3D Math Primer For Graphics And Game Development

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Overview

3D Math Primer for Graphics and Game Development covers fundamental 3D math concepts that are especially useful for computer game developers and programmers. The authors discuss the mathematical theory in detail and then provide the geometric interpretation necessary to make 3D math intuitive. Working C++ classes illustrate how to put the techniques into practice, and exercises at the end of each chapter help reinforce the concepts.

This book explains basic concepts such as vectors, coordinate spaces, matrices, transformations, Euler angles, homogenous coordinates, geometric primitives, intersection tests, and triangle meshes. It discusses orientation in 3D, including thorough coverage of quaternions and a comparison of the advantages and disadvantages of different representation techniques. The text describes working C++ classes for mathematical and geometric entities and several different matrix classes, each tailored to specific geometric tasks. Also included are complete derivations for all the primitive transformation matrices.

Product Details

• ISBN-13: 9781556229114
• Publisher: Jones & Bartlett Learning
• Publication date: 6/21/2002
• Edition description: 1E
• Pages: 429
• Product dimensions: 7.65 (w) x 9.29 (h) x 0.87 (d)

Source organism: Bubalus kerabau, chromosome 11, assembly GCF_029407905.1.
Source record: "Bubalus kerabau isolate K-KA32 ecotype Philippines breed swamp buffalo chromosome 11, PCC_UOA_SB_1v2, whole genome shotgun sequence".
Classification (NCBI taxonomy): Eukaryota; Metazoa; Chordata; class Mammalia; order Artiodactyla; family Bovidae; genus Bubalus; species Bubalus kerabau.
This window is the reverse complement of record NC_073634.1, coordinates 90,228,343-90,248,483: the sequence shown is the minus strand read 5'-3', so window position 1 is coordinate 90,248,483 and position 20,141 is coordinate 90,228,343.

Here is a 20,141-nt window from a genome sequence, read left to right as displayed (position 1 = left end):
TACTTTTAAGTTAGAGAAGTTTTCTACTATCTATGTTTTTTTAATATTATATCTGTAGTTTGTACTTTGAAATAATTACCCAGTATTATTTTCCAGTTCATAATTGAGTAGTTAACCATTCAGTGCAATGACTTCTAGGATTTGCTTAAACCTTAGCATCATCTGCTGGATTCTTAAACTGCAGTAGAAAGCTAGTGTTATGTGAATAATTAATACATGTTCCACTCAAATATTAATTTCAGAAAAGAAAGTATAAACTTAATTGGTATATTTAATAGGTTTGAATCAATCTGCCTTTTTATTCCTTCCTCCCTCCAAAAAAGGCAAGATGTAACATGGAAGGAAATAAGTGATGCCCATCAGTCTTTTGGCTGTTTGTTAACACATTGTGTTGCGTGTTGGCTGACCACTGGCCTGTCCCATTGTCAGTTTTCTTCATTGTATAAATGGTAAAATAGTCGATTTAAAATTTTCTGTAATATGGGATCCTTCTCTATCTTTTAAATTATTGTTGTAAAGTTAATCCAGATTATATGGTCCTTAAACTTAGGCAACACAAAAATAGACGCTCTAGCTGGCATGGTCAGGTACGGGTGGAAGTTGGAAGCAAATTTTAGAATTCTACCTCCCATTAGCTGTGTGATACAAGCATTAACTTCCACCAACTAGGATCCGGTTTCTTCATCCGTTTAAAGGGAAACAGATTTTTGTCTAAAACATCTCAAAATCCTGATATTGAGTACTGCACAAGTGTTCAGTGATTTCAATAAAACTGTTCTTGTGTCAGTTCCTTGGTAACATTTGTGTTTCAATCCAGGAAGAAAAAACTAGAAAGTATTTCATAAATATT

Acknowledgments xi Chapter 1 Introduction 1 1.1 What is 3D Math? 1 1.2 Why You Should Read This Book 1 1.3 What You Should Know Before Reading This Book 3 1.4 Overview 3 Chapter 2 The Cartesian Coordinate System 5 2.1 1D Mathematics 6 2.2 2D Cartesian Mathematics 9 2.3 From 2D to 3D 14 2.4 Exercises 20 Chapter 3 Multiple Coordinate Spaces 23 3.1 Why Multiple Coordinate Spaces? 24 3.2 Some Useful Coordinate Spaces 25 3.3 Nested Coordinate Spaces 30 3.4 Specifying Coordinate Spaces 31 3.5 Coordinate Space Transformations 31 3.6 Exercises 34 Chapter 4 Vectors 35 4.1 Vector--A Mathematical Definition 36 4.2 Vector--A Geometric Definition 37 4.3 Vectors vs. Points 40 4.4 Exercises 42 Chapter 5 Operations on Vectors 45 5.1 Linear Algebra vs. What We Need 46 5.2 Typeface Conventions 46 5.3 The Zero Vector 47 5.4 Negating a Vector 48 5.5 Vector Magnitude (Length) 49 5.6 Vector Multiplication by a Scalar 51 5.7 Normalized Vectors 53 5.8 Vector Addition and Subtraction 54 5.9 The Distance Formula 57 5.10 Vector Dot Product 58 5.11 Vector Cross Product 62 5.12 Linear Algebra Identities 65 5.13 Exercises 67 Chapter 6 A Simple 3D Vector Class 69 6.1 Class Interface 69 6.2 Class Vector3 Definition 70 6.3 Design Decisions 73 Chapter 7 Introduction to Matrices 83 7.1 Matrix--A Mathematical Definition 83 7.2 Matrix--A Geometric Interpretation 91 7.3 Exercises 98 Chapter 8 Matrices and Linear Transformations 101 8.1 Transforming an Object vs. Transforming the Coordinate Space 102 8.2 Rotation 105 8.3 Scale 112 8.4 Orthographic Projection 115 8.5 Reflection 117 8.6 Shearing 118 8.7 Combining Transformations 119 8.8 Classes of Transformations 120 8.9 Exercises 124 Chapter 9 More on Matrices 125 9.1 Determinant of a Matrix 125 9.2 Inverse of a Matrix 130 9.3 Orthogonal Matrices 132 9.4 4x4 Homogenous Matrices 135 9.5 Exercises 146 Chapter 10 Orientation and Angular Displacement in 3D 147 10.1 What is Orientation? 148 10.2 Matrix Form 149 10.3 Euler Angles 153 10.4 Quaternions 159 10.5 Comparison of Methods 179 10.6 Converting between Representations 180 10.7 Exercises 193 Chapter 11 Transformations in C++ 195 11.1 Overview 196 11.2 Class EulerAngles 198 11.3 Class Quaternion 205 11.4 Class RotationMatrix 215 11.5 Class Matrix4x3 220 Chapter 12 Geometric Primitives 239 12.1 Representation Techniques 239 12.2 Lines and Rays 241 12.3 Spheres and Circles 246 12.4 Bounding Boxes 247 12.5 Planes 252 12.6 Triangles 257 12.7 Polygons 269 12.8 Exercises 275 Chapter 13 Geometric Tests 277 13.1 Closest Point on 2D Implicit Line 277 13.2 Closest Point on Parametric Ray 278 13.3 Closest Point on Plane 279 13.4 Closest Point on Circle/Sphere 280 13.5 Closest Point in AABB 280 13.6 Intersection Tests 281 13.7 Intersection of Two Implicit Lines in 2D 282 13.8 Intersection of Two Rays in 3D 283 13.9 Intersection of Ray and Plane 284 13.10 Intersection of AABB and Plane 285 13.11 Intersection of Three Planes 286 13.12 Intersection of Ray and Circle/Sphere 286 13.13 Intersection of Two Circles/Spheres 288 13.14 Intersection of Sphere and AABB 291 13.15 Intersection of Sphere and Plane 291 13.16 Intersection of Ray and Triangle 293 13.17 Intersection of Ray and AABB 297 13.18 Intersection of Two AABBs 297 13.19 Other Tests 299 13.20 Class AABB3 300 13.21 Exercises 316 Chapter 14 Triangle Meshes 319 14.1 Representing Meshes 320 14.2 Additional Mesh Information 328 14.3 Topology and Consistency 330 14.4 Triangle Mesh Operations 331 14.5 A C++ Triangle Mesh Class 336 Chapter 15 3D Math for Graphics 345 15.1 Graphics Pipeline Overview 346 15.2 Setting the View Parameters 349 15.3 Coordinate Spaces 354 15.4 Lighting and Fog 358 15.5 Buffers 372 15.6 Texture Mapping 373 15.7 Geometry Generation/Delivery 374 15.8 Transformation and Lighting 377 15.9 Backface Culling and Clipping 380 15.10 Rasterization 383 Chapter 16 Visibility Determination 385 16.1 Bounding Volume Tests 386 16.2 Space Partitioning Techniques 390 16.3 Grid Systems 392 16.4 Quadtrees and Octrees 393 16.5 BSP Trees 398 16.6 Occlusion Culling Techniques 402 Chapter 17 Afterword 407 Appendix A Math Review 409 Summation Notation 409 Angles, Degrees, and Radians 409 Trig Functions 410 Trig Identities 413 Appendix B References 415 Index 417

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